A group of engineering students from Newfoundland and Labrador made history on Sunday, and may have made a breakthrough in new technology that could change the way we travel.
The Paradigm Hyperloop team launched the world’s first successful run of a hyperloop pod using air-bearing technology. In the process, they placed second in the SpaceX Hyperloop competition, competing against teams from all over the world.
As the sun sets, we take home the 2nd place prize for speed, however, history has been made this day by proving the air bearing concept🇨🇦🇺🇸 pic.twitter.com/l2FaztcqEG
“Three years ago, I don’t think I ever thought we would actually build a pod that was going to be internationally recognized, weigh 2,000 pounds, be 18 feet long and float on an air cushion down a vacuum tube,” said Adam Keating, team lead for Paradigm Hyperloop.
“I think it’s pretty safe to say that everyone in the car is pretty excited about this,” he told the St. John’s Morning Show as he and a number of his teammates drove to San Francisco from the SpaceX headquarters in Hawthorne, Calif.
A hyperloop travel system consists of a pod travelling through a steel vaccum tube. The pod travels through the tube on a thin bed of air, much like a puck on an air hockey table. Because there’s little friction, the pod would be able to travel at speeds impossible for a car or even a train to reach.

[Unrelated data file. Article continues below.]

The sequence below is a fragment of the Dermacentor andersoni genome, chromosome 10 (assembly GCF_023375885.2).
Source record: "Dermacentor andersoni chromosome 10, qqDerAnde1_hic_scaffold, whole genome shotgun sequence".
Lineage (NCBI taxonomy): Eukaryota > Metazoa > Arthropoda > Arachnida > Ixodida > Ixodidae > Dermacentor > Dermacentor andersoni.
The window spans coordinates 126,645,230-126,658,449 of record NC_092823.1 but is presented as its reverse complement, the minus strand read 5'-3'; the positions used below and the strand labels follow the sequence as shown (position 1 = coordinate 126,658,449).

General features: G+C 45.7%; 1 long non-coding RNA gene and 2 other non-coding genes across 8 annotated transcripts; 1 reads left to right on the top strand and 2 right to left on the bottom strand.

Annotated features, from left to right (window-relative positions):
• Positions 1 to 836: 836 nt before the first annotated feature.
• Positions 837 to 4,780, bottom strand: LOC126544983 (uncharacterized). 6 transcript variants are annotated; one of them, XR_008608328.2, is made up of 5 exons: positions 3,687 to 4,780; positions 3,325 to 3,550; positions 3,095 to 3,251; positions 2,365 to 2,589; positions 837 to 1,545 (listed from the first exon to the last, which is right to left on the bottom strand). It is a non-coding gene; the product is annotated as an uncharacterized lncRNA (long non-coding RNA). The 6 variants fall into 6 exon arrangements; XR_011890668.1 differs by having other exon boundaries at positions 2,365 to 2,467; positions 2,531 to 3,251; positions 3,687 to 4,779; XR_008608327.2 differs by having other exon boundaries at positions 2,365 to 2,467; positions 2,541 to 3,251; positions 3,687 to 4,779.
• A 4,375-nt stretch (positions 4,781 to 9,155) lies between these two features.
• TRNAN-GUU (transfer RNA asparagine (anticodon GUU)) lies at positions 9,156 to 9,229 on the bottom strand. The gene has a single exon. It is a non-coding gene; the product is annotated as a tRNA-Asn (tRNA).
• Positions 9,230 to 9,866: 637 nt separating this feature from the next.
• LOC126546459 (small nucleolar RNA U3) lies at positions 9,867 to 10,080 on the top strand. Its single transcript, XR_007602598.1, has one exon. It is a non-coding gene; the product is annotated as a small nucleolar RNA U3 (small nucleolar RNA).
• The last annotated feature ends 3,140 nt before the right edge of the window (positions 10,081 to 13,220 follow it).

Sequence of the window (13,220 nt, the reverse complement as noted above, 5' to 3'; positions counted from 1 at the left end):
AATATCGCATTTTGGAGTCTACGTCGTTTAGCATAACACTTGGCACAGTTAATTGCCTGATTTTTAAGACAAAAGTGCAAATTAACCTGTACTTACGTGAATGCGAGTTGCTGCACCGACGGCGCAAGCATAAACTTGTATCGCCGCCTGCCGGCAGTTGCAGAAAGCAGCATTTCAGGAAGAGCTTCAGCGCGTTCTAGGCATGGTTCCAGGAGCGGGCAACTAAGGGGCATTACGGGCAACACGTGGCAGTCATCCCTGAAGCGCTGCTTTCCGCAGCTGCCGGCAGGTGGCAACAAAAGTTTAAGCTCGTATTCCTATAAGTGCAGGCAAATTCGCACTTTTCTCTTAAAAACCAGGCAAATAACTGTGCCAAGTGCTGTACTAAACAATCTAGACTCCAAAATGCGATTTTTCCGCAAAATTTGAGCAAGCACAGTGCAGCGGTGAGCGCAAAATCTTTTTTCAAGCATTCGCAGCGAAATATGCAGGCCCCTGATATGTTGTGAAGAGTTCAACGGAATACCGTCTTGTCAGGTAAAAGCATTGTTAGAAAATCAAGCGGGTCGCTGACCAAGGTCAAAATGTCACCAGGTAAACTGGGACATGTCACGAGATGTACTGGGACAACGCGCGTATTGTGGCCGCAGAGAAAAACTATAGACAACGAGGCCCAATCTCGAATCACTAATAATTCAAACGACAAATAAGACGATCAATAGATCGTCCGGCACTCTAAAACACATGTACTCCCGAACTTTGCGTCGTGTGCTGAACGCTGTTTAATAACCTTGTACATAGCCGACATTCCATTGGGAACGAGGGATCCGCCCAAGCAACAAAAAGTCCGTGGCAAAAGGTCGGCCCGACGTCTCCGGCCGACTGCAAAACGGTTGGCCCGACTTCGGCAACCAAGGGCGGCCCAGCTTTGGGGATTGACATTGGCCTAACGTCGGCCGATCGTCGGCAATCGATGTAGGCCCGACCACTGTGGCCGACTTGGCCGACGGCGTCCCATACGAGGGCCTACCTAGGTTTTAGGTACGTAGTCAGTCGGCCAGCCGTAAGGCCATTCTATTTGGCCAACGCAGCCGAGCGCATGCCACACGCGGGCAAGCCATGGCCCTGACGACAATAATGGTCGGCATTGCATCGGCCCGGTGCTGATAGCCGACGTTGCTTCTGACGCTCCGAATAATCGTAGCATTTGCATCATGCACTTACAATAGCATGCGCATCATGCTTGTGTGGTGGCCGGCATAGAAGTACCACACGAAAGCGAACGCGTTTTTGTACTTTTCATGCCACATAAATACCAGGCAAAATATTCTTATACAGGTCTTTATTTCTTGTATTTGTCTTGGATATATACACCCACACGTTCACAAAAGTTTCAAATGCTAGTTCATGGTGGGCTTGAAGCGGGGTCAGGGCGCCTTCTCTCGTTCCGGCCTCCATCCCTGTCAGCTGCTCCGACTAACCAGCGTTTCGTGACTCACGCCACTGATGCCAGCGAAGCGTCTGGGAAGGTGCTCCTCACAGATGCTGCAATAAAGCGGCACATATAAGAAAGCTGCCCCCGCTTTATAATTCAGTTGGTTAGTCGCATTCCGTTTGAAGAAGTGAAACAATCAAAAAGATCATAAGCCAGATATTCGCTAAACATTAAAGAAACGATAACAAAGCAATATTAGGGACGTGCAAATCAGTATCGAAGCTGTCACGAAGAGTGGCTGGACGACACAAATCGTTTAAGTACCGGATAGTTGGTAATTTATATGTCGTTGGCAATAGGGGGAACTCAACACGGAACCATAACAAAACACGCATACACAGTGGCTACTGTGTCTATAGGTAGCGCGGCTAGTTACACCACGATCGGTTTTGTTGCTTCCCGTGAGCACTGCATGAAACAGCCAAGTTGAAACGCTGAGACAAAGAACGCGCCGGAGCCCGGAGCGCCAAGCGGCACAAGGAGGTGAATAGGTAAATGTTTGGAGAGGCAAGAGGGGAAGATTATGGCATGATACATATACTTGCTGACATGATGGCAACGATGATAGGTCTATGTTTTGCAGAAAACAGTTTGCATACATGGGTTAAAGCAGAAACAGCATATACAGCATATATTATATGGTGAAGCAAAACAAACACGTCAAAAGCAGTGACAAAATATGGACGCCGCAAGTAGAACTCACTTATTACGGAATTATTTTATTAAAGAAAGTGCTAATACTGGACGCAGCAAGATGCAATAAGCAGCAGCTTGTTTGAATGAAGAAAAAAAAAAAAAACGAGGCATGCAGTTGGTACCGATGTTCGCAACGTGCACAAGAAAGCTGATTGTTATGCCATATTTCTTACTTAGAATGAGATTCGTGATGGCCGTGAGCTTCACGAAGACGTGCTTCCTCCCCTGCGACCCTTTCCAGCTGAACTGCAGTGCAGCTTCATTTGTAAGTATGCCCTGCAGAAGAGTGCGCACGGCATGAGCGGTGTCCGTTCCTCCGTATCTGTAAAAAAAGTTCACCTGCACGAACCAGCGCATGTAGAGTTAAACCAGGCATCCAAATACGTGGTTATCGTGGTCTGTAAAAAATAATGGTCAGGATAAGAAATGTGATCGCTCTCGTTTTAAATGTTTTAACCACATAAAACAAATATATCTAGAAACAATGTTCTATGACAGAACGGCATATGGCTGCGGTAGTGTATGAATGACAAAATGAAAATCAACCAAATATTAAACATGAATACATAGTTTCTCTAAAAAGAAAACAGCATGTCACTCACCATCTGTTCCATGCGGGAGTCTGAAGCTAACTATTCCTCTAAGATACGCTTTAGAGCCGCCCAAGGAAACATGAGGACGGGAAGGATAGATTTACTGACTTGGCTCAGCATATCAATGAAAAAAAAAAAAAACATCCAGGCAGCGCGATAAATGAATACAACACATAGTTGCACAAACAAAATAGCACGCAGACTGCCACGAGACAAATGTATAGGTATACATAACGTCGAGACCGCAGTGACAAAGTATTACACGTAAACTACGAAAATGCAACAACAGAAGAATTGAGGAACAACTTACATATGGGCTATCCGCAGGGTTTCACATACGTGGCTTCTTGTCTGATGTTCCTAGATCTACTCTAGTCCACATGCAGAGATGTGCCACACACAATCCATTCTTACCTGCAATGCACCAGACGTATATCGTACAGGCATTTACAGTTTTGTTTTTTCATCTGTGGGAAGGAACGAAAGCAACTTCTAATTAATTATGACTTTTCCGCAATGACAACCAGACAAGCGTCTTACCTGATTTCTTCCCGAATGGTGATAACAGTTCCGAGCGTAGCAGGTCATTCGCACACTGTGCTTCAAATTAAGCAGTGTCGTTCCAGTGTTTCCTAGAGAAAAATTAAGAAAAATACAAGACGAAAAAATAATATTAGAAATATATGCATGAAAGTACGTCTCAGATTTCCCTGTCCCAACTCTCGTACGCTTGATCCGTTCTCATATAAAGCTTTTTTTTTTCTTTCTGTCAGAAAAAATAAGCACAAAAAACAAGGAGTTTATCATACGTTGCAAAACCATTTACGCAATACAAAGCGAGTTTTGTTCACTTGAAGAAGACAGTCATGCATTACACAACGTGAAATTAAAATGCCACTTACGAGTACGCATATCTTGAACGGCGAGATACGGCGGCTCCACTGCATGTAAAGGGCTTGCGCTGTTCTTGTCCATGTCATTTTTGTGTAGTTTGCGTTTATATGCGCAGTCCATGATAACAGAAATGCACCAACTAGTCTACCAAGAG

A fully realized hyperloop transportation system would take someone from St. John’s to Corner Brook in 30 minutes.
The idea was dreamed up by tech billionaire Elon Musk, whose company SpaceX organized an annual competition for university students to advance the technology and help make the dream a reality.
Some of the Paradigm team — 15 students from Memorial University, one student from College of the North Atlantic and 14 students from Northeastern University in Boston — were part of the first competition in 2016, and ran a pod called Open Loop.
They finished in the top 10, but they were determined to do better. They went home, they reorganized, and they spent the last eight months building the revolutionary Paradigm Hyperloop pod.
And yes, they met Elon Musk.
Only North American team in Top 3
The Paradigm pod uses air bearings rather than magnets to shoot down the SpaceX…